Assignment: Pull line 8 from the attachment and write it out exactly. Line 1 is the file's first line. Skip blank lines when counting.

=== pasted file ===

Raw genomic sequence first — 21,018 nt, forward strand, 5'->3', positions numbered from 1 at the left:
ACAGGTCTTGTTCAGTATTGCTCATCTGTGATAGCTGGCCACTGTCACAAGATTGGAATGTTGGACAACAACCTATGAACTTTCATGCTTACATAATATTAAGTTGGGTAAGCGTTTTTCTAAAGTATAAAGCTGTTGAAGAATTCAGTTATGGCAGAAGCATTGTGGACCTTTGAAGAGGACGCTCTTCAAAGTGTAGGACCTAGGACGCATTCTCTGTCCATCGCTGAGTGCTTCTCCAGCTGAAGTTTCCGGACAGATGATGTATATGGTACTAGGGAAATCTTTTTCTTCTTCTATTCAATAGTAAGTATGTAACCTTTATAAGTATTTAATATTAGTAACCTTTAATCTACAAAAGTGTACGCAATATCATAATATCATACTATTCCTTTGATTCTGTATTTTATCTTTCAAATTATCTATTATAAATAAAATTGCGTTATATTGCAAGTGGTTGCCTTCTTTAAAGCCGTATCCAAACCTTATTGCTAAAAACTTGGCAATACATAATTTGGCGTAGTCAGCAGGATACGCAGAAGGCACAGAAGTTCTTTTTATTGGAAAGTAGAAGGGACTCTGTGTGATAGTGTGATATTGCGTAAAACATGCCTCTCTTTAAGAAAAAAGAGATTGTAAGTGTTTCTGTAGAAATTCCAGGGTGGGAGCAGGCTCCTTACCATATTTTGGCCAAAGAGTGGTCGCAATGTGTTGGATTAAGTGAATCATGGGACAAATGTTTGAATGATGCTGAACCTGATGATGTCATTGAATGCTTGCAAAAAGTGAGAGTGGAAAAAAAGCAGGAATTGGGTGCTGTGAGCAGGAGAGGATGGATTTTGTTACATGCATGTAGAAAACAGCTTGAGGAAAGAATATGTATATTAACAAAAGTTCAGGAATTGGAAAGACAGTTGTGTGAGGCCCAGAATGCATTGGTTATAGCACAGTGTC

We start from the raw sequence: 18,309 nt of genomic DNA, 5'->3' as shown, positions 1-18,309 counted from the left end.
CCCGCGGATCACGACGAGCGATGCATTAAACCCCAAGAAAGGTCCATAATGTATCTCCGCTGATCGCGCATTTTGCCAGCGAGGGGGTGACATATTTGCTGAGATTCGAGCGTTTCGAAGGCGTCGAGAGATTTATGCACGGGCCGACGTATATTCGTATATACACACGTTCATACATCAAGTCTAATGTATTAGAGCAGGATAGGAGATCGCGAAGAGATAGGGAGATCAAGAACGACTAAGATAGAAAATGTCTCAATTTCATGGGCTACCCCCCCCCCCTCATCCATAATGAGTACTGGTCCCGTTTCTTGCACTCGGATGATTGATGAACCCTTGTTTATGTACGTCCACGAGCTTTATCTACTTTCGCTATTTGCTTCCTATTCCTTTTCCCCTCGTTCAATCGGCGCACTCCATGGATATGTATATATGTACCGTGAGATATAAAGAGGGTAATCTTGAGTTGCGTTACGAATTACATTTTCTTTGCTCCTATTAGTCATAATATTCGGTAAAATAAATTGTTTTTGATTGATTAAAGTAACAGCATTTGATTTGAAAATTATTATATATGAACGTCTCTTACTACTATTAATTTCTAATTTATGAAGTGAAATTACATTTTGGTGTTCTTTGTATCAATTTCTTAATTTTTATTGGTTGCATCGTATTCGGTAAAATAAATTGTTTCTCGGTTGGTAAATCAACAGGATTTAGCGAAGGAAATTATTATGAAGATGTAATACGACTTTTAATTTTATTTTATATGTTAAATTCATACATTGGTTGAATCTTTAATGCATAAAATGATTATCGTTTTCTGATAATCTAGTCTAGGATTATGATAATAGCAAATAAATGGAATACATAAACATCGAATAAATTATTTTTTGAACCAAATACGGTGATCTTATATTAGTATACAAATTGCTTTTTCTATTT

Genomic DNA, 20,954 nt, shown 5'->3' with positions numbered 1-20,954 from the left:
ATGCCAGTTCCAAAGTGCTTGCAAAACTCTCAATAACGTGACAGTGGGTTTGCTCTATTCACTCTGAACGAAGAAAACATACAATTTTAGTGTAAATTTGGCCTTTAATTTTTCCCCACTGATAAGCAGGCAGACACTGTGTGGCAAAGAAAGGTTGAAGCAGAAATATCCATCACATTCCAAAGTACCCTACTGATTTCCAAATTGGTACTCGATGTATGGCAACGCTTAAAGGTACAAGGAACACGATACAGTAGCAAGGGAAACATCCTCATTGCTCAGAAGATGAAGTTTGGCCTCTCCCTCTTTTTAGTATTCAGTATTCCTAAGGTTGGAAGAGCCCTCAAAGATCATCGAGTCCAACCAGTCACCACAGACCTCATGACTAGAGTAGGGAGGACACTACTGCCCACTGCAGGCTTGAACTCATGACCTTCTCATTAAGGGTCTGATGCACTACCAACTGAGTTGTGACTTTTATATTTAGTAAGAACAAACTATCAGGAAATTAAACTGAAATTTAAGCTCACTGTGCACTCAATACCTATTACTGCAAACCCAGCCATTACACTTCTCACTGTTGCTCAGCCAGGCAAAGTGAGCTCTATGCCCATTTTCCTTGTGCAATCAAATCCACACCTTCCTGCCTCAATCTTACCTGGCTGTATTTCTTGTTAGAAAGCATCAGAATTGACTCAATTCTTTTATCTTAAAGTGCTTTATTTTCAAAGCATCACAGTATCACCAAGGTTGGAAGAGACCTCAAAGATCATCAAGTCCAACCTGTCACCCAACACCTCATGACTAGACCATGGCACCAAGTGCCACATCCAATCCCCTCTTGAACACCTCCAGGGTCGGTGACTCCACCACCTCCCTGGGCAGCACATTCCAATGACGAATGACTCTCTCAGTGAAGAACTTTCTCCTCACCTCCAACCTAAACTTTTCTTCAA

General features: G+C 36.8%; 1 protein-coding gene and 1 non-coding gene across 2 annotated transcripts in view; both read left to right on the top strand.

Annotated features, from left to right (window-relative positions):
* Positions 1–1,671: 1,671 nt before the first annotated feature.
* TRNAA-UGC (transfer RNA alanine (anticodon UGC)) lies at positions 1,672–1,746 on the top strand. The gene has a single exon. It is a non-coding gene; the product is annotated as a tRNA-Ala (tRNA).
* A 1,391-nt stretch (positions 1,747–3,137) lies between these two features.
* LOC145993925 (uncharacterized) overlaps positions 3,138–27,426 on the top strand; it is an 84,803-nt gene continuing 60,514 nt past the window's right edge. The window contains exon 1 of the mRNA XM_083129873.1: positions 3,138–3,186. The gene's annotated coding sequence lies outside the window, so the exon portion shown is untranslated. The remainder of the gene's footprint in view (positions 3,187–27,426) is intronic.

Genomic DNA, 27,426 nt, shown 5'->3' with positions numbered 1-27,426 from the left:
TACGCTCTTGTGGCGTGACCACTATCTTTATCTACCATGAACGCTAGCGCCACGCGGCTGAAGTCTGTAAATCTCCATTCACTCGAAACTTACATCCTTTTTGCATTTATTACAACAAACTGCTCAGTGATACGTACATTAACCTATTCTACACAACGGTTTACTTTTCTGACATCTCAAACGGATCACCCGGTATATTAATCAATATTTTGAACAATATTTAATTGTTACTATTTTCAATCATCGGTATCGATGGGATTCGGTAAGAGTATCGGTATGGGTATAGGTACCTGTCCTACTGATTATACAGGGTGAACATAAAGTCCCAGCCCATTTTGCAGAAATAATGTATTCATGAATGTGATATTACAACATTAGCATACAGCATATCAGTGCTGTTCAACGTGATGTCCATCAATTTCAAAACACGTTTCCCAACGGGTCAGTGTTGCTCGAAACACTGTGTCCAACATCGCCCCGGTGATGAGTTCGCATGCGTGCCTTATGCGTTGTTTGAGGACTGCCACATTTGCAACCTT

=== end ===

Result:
Annotated features, from left to right (window-relative positions):